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Friday, September 25, 2009

Remembering Alex Ulanowsky

I seem to be recalling a lot about my former teachers...

Alex Ulanowsky (1942 - 1993) was an cool instructor I had at the Berklee College of Music for Jazz Harmony and Ear Training. He was a very skilled jazz pianist who had toured with the Buddy Rich Band in 1973. He performed with Pat Metheny (a fellow Berklee student) and many other well-known popular music groups and singers. He was a very serious person, and appeared to be somber most of the time.

I knew that Alex was the son of Paul Ulanowsky (1908 - 1968), the great pianist who had collaborated with singers such as Lotte Lehmann. I knew about Paul Ulanowsky, since I had heard my mom's 78 rpm recordings of Lehmann and Ulanowsky performing works from the German lieder repertory.

Before my time, Paul Ulanowsky accompanied the leading instrumentalists of the classical music world - including Gregor Piatigorsky for a command performance for President and Mrs. Franklin Roosevelt at the White House. He also accompanied William Kroll, Bernhard Greenhouse, Joseph Fuchs, and renown vocalists Dietrich Fischer-Dieskau, George London, Hans Hotter, Herman Prey, and Elizabeth Schwarzkopf.

So it was great to have Alex Ulanowsky (Paul Ulanowsky's son) as my instructor at Berklee. We did talk about his famous father on more than one occasion, but I don't think most people (students or faculty) had any idea who Paul Ulanowsky was.

Alex Ulanowsky began his teaching career at Berklee in 1971 and was appointed chair of the harmony department around the time that I enrolled. He held that position until 1981. Later he was promoted to head of core studies department and oversaw 90 faculty and 2,000 students. In 1983 he returned to teaching piano and jazz harmony full-time at Berklee, and authored a text titled "Harmony 4" that was published by Berklee Press. Alex was born in New York NY, graduated from St. Paul's School in Concord, N.H., Dartmouth College, the New York School of Music, and Berklee College of Music.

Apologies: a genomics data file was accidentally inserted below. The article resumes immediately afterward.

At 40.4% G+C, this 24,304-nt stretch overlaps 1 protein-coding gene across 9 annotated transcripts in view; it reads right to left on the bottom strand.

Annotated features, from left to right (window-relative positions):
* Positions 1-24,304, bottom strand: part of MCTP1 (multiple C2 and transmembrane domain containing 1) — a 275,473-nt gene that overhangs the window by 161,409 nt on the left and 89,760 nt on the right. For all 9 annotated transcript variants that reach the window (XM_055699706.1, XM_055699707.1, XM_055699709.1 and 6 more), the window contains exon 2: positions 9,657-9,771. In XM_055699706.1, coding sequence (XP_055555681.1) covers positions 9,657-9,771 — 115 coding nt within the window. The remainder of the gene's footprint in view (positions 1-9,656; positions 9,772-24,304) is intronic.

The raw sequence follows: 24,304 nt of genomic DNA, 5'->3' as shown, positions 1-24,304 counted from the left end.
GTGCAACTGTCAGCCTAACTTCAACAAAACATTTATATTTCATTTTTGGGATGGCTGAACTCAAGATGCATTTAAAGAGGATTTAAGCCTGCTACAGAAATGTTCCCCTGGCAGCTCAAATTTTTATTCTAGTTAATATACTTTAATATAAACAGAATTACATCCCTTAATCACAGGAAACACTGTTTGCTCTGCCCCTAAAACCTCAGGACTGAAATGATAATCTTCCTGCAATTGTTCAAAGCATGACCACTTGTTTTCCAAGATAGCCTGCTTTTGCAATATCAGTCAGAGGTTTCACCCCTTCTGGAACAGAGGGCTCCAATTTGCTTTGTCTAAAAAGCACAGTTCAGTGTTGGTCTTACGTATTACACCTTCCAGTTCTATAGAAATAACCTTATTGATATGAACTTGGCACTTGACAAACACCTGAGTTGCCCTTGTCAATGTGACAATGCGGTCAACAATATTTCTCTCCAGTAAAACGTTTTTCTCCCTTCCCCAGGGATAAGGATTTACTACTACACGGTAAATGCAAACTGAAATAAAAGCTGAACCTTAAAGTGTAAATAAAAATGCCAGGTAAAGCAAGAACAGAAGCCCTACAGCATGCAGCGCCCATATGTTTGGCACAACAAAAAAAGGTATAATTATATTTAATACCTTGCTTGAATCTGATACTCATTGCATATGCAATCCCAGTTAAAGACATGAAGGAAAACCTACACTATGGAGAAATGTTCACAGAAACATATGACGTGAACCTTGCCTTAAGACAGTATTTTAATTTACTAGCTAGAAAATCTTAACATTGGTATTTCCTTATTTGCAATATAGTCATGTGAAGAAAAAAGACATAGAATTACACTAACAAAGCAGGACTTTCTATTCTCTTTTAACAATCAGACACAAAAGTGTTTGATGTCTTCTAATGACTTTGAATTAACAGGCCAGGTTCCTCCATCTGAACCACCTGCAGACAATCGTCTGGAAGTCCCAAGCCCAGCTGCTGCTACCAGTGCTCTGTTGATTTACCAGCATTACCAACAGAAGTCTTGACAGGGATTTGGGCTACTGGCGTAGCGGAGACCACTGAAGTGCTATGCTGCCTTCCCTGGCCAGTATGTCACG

Once in his class, I had made a comment that wasn't well conceived or thought out. I said something like, "Jazz harmony and classical harmony are different animals. They are unrelated."

Alex Ulanowsky perked up and strongly objected to my over-generalization about harmony. He had grown up playing the popular jazz standards and thought about all of this music in the context of a unified traditional harmonic structure.

After I thought about it, it does seem true that classical and popular music dating from a short period of time between the 1930s and 40s existed in worlds that were very close to one another. At that time composers did virtually share a common language and conception of musical organization. Works by Ellington, Gershwin, Stravinsky, and Ravel could be be analyzed and heard in the same context, although there were stylistic differences too.

Perhaps my narrow mindset in the early 1970s regarding jazz was influenced by the post-Bebop trend of musical aesthetics of that time. In my mind Miles Davis' album Bitches Brew was a long way from the 17th and 18th century harmonic practice of Mozart and Haydn.

Alex Ulanowsky died on Sunday February 28th, 1993 of an internal hemorrhage at his home in Concord at the age of 50. Berklee has established a Jazz Composition award in his name.

Let's listen to the great German soprano Lotte Lehmann sing Franz Schubert's "Winterreise" D. 911, No. 15 "Die Krähe" (The Crow) with Alex's dad, Paul Ulanowsky, on the piano (recorded February 26th, 1940).